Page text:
In my last entry, Underwriting Life Insurance….What Every Trustee Should Know, I wrote about the steps that should be taken to ensure the best pricing when purchasing a life insurance policy. The difference in underwriting offers can play a large role in the success of the ILIT you are managing.   After all, keeping a policy in force over the lifetime of the Insured is much harder if the policy pricing is dramatically higher. In a new policy placement case I reviewed, the offers from the 3 carriers deemed to have the best chance of providing economical coverage were dramatically different, causing a wide gap in pricing. A male, age 52, who was large in build, but with no outstanding health issues, was applying for $5,000,000 of 10 year Level Term coverage. As you can see below, he received offers that varied in cost by almost 100%.

  • Carrier #1: Rated Table C, annual premium of $18,586
  • Carrier #2: Standard, annual premium of $13,535
  • Carrier #3: Standard Plus, annual premium of $9,500

After I wrote that last Blog entry, I hosted a webinar designed to acquaint Trustees with the nuances of underwriting life insurance. One of the questions I got afterwards was about the differences in underwriting classifications and “rated” policies. A great question.

In general, there are three main underwriting classifications with some carriers providing sub-classifications (as in example above, Standard and Standard Plus).

Preferred underwriting is reserved for only the healthiest individuals, with no adverse medical history. Usually, they are not on medication for any condition and have no family history of early onset diseases. They are at an ideal weight for their height, with an acceptable body mass index. They have never smoked tobacco, or if they have, they have quit for extended period of time. In addition, they do not participate in high-risk behaviors. By the way, a person who smokes can get Preferred Smoker rates, if all else (except the smoking habit) is as above.

A person who obtains Standard underwriting has an average health and normal life expectancy with lab results in the normal to slightly abnormal range and can have some negative family health issues, but does not participate in dangerous sporting activities or have a hazardous occupation.

Those considered “Rated” or Sub-Standard are those deemed to have a below average life expectancy.  They typically have a height to weight ratio considered undesirable. They may have been treated in the past with an illness, or have a chronic illness or other major health issue. They almost always have bad or questionable lab results. Note: It is rare for a carrier to provide an underwriting offer if the applicant is currently going through a health issue. It is not that insurance cannot be obtained at some point in the future; it is just that the carrier needs to be able to assess their risk. If the applicant is in the midst of a current health issue, that is impossible to do.

Carriers have different ways of dealing with rated policy pricing. They can increase the premium by “rating up in age”, where they simply raise the age of the Insured from their actual age to a higher age based on the health of the Insured. This results in a higher cost of insurance in the policy to account for the health issue. Another method is to use a Flat Extra, an extra cost per thousand of insurance coverage that is added to the base premium. A Flat Extra can be put on for a short period of time. For example, a Flat Extra could be put on for 5 years only after a successful treatment for cancer. Or the Flat Extra could be more or less permanent. A Flat Extra could be added for a recreational pilot and be a part of the policy pricing as long as the Insured was participating in that type of aviation.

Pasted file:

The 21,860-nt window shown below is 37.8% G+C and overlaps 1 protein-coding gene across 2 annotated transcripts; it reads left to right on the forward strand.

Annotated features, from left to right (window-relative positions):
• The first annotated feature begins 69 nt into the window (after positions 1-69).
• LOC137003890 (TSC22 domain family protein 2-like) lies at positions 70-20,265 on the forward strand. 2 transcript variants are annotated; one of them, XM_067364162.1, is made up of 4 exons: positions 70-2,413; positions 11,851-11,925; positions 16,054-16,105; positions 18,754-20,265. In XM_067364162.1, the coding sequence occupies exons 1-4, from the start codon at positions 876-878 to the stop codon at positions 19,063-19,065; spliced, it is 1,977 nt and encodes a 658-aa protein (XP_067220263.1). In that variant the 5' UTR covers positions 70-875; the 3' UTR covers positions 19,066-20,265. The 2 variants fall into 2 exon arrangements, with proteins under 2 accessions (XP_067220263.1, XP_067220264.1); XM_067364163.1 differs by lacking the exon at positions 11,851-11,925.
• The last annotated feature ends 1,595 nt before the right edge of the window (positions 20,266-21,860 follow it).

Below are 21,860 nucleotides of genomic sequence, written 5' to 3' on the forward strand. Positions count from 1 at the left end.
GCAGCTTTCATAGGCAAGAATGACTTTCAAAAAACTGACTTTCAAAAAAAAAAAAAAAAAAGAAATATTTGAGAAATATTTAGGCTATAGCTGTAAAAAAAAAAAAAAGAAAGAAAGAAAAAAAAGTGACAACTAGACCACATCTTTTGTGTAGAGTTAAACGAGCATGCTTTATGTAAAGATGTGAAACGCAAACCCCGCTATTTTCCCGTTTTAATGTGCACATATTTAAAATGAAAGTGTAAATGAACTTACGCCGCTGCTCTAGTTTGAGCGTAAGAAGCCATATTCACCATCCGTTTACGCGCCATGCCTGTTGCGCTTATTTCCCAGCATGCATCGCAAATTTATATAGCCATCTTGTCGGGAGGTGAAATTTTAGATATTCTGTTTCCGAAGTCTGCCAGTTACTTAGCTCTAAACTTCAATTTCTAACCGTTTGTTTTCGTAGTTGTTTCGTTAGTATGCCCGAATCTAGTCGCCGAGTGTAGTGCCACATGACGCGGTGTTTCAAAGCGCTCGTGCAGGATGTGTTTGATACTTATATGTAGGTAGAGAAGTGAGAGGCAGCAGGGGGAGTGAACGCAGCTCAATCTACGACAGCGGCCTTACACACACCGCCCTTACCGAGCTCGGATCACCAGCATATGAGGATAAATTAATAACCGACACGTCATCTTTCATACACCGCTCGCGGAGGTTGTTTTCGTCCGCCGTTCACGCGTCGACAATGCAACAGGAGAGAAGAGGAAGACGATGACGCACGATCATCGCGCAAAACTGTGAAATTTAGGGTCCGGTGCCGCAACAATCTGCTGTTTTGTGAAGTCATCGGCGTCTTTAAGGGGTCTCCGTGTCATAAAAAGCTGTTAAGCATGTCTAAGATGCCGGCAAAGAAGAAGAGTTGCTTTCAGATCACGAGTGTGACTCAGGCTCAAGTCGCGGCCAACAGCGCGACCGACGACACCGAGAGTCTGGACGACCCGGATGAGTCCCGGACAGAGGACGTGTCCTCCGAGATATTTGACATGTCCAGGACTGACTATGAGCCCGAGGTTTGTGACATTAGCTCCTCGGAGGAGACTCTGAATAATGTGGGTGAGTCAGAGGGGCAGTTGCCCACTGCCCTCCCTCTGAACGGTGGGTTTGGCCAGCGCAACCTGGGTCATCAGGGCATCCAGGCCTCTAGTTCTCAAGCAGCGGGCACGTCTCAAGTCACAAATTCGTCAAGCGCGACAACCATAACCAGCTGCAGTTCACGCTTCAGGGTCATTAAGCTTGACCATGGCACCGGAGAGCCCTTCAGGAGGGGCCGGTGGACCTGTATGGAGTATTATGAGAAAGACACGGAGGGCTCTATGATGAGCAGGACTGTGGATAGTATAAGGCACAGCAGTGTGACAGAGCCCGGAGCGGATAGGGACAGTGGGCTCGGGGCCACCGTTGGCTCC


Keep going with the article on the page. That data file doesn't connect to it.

The most common method of pricing a sub standard case is with a Table Rating where a number or letter grade is assigned to the sub standard rating with an increasing cost of insurance as the rating goes up. The table below shows the increased cost of insurance within a policy as the table rating goes up. A Table 2 rating would mean that the policy would have a cost of insurance that was 150% of the Standard rated cost. Remember, that in a Permanent policy, the cost of insurance is not the only cost in the policy but it is by far the greatest cost. Other charges, including administration fees, costs of riders, etc., are added to the pure mortality cost of the policy, but the cost of insurance, over the life of the policy will be the most significant expense. Hence, the importance of the underwriting obtained at policy issue.























So, how can the difference in underwriting offers vary so much between carriers? Each carrier has an underwriting handbook that spells out the general parameters of their underwriting classifications, but underwriting is as much an art as a science. A good Underwriter will know which carrier is “best” for each type of health issue. Some carriers have had better “luck” underwriting certain ailments and price accordingly and a good Underwriter will know this. Some carriers pay more attention to “Lifestyle Credits”. Does your client exercise regularly, is he or she married, active in the community, adhere to any special diets? Any of these things may put them in a better light at certain carriers. And some carriers just view the same health information differently.  Also, remember that this is a business and in business, business decisions are made. A good Underwriter who is part Quarterback, part Advocate for your client will be able to drive a favorable business decision.

As a Trustee you may not be part of the underwriting process, but you should be aware of the importance of underwriting and be aware of the underwriting skill of the life insurance advisor and firm you are working with. It may save your client some money.